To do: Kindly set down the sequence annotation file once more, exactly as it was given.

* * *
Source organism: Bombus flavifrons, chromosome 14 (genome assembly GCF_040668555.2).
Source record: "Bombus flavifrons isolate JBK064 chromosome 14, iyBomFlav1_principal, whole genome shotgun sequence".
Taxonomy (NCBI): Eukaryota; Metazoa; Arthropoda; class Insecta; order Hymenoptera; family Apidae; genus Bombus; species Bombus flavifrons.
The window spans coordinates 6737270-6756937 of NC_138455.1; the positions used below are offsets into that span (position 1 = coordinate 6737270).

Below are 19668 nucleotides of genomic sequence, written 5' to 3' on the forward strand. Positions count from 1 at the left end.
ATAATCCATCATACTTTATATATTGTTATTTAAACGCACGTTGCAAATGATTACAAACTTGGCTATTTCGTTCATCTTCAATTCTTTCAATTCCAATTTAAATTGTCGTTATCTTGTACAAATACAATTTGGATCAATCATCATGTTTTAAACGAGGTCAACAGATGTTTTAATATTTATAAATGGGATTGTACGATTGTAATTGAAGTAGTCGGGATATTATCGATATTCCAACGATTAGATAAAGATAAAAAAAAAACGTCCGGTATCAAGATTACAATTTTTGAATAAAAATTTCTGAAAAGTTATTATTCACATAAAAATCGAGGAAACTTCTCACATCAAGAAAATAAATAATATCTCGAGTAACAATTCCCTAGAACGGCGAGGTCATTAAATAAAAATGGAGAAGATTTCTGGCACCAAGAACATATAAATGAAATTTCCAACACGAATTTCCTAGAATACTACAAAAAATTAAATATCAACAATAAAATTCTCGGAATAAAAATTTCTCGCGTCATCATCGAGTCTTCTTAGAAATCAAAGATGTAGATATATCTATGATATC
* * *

Source organism: Bombus flavifrons, chromosome 14 (genome assembly GCF_040668555.2).
Source record: "Bombus flavifrons isolate JBK064 chromosome 14, iyBomFlav1_principal, whole genome shotgun sequence".
Taxonomy (NCBI): Eukaryota; Metazoa; Arthropoda; class Insecta; order Hymenoptera; family Apidae; genus Bombus; species Bombus flavifrons.
The window spans coordinates 6737270-6756937 of NC_138455.1; the positions used below are offsets into that span (position 1 = coordinate 6737270).

Below are 19668 nucleotides of genomic sequence, written 5' to 3' on the forward strand. Positions count from 1 at the left end.
ATAATCCATCATACTTTATATATTGTTATTTAAACGCACGTTGCAAATGATTACAAACTTGGCTATTTCGTTCATCTTCAATTCTTTCAATTCCAATTTAAATTGTCGTTATCTTGTACAAATACAATTTGGATCAATCATCATGTTTTAAACGAGGTCAACAGATGTTTTAATATTTATAAATGGGATTGTACGATTGTAATTGAAGTAGTCGGGATATTATCGATATTCCAACGATTAGATAAAGATAAAAAAAAAACGTCCGGTATCAAGATTACAATTTTTGAATAAAAATTTCTGAAAAGTTATTATTCACATAAAAATCGAGGAAACTTCTCACATCAAGAAAATAAATAATATCTCGAGTAACAATTCCCTAGAACGGCGAGGTCATTAAATAAAAATGGAGAAGATTTCTGGCACCAAGAACATATAAATGAAATTTCCAACACGAATTTCCTAGAATACTACAAAAAATTAAATATCAACAATAAAATTCTCGGAATAAAAATTTCTCGCGTCATCATCGAGTCTTCTTAGAAATCAAAGATGTAGATATATCTATGATATC